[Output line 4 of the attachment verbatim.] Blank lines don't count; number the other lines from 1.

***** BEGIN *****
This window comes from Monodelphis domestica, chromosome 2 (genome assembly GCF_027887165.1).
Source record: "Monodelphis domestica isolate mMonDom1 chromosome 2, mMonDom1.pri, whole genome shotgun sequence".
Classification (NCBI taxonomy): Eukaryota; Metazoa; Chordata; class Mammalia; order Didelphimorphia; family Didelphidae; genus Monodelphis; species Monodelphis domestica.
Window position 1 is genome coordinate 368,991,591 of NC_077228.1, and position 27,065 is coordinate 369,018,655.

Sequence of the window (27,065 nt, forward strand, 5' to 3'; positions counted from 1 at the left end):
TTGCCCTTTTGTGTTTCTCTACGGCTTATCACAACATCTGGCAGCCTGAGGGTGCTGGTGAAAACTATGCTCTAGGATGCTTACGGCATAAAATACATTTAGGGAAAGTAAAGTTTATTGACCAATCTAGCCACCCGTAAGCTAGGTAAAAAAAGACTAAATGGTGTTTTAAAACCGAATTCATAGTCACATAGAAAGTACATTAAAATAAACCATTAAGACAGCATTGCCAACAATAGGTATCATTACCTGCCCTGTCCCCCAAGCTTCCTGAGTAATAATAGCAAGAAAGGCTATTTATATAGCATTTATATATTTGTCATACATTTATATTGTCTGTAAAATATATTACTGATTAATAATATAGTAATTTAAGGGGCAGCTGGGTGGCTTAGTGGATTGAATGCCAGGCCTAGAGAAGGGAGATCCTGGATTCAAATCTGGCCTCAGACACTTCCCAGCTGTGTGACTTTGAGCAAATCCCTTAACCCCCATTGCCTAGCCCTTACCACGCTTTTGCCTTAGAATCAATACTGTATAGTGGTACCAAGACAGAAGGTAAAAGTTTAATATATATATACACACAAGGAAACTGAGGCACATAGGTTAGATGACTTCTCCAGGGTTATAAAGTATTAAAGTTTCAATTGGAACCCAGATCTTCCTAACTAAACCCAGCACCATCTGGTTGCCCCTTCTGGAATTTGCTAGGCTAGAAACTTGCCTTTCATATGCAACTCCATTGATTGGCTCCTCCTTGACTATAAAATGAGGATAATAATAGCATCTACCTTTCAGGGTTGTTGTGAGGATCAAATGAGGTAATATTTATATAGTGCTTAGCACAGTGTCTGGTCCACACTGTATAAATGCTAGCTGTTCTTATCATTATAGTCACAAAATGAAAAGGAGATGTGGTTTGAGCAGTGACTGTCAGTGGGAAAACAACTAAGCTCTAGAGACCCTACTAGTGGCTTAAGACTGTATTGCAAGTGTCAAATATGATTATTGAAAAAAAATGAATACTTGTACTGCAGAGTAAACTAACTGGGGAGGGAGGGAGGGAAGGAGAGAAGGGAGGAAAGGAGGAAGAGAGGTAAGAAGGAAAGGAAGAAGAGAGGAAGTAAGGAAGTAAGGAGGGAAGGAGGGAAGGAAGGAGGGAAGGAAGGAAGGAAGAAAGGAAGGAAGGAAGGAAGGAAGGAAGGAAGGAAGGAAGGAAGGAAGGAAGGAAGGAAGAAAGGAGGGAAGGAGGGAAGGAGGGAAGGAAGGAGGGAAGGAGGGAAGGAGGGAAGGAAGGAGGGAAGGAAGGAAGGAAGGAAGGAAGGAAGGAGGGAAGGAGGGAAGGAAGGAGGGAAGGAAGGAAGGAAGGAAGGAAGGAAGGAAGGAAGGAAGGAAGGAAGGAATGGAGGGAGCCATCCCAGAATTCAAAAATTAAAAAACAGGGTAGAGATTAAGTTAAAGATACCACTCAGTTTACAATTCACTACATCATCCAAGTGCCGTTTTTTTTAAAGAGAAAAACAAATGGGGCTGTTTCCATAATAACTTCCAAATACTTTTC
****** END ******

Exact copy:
Window position 1 is genome coordinate 368,991,591 of NC_077228.1, and position 27,065 is coordinate 369,018,655.